Wray, a young writer of Austrian-American descent, slowly and surely creates a moving characterization of a casualty of both war and peace who finds himself both a son without a family and a man without a country.
The story begins in 1917, when teenaged Oskar Voxlauer leaves his family and village to join the Austrian army. Then it shifts to 1938, and Oskar’s return home for a brief reunion with his “Maman” (a former opera singer) and details about the death of his father (a suicide), before taking a job as gamekeeper on a remote property in the nearby mountains. Thereafter, Oskar’s present experiences (with old acquaintances and with a new love, an embittered woman named Else) alternate with italicized passages recalling his wartime experiences, culminating in the act that caused him to desert and undertake a 20-year “exile” among “Bolsheviks” in the Ukraine. Inevitably, the shadow of Hitler’s gathering momentum falls across all the lives that Oskar is involved with. The Nazi juggernaut is incarnated in the quietly menacing figure of Else’s cousin Kurt Bauer, a young Obersturmführer whose combative conversations with Oskar encapsulate tensions soon to explode in open violence. Wray paces this dark story expertly: once crucial revelations about Oskar’s combat days have been made, suspense is maintained by increased concentration on the enigmatic Kurt, whose rise through the SS ranks is itself charted in vivid italicized segments. The rhythmic alternation between past and present is handled adroitly, and the soberly realistic scenes are enlivened by precise, evocative descriptive writing (“Fox and weasel tracks scattered in all directions over the powder [of a light snowfall] and showed clean as picture negatives on the gravel underneath”).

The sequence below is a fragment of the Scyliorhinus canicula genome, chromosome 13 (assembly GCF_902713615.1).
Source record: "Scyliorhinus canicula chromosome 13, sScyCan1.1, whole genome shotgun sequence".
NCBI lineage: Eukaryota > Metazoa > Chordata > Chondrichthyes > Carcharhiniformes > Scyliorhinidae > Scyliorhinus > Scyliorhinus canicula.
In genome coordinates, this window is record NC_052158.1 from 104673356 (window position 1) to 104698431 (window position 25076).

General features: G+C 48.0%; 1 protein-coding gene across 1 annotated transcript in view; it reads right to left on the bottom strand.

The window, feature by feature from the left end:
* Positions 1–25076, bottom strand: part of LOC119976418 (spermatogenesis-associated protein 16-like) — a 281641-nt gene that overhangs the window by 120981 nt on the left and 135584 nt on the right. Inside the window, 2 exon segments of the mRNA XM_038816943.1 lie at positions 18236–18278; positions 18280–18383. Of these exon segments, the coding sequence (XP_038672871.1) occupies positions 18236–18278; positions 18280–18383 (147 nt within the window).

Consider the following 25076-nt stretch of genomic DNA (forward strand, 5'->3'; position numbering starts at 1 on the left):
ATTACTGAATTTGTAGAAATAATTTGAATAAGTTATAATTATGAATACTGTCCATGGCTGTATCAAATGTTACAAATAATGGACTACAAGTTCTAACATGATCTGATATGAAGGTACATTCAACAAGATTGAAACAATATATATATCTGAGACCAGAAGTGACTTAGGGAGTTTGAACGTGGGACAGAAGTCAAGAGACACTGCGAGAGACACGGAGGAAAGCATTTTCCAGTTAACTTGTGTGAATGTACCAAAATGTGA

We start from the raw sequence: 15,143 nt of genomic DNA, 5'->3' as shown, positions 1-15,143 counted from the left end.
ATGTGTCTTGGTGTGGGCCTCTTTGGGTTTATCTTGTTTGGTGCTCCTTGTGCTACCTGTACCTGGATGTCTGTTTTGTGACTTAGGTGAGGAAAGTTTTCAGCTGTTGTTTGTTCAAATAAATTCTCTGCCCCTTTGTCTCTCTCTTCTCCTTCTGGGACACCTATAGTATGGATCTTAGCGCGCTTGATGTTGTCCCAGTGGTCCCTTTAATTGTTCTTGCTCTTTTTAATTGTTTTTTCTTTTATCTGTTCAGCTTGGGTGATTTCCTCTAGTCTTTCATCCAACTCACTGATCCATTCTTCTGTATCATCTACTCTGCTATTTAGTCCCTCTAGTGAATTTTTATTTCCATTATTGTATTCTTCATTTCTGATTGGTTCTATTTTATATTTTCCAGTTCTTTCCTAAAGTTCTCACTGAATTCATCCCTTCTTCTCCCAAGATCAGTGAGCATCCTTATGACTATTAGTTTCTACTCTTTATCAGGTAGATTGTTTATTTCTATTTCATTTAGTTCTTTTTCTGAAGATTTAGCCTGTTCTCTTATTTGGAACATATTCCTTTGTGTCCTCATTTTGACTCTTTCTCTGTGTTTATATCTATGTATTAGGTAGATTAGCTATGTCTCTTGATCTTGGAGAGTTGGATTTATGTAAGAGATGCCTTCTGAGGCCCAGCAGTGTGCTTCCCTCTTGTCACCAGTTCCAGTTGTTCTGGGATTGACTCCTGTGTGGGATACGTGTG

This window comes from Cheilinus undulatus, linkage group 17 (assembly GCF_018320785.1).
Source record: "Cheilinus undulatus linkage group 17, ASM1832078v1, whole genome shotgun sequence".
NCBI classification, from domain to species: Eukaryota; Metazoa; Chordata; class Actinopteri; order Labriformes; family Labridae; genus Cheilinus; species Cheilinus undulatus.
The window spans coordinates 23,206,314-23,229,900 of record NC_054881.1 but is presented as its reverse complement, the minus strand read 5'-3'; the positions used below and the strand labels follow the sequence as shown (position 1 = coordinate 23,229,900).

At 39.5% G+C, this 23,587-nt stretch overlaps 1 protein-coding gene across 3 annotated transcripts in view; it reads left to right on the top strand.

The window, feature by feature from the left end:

A first novel that’s really about something, blessedly free of authorial navel-gazing.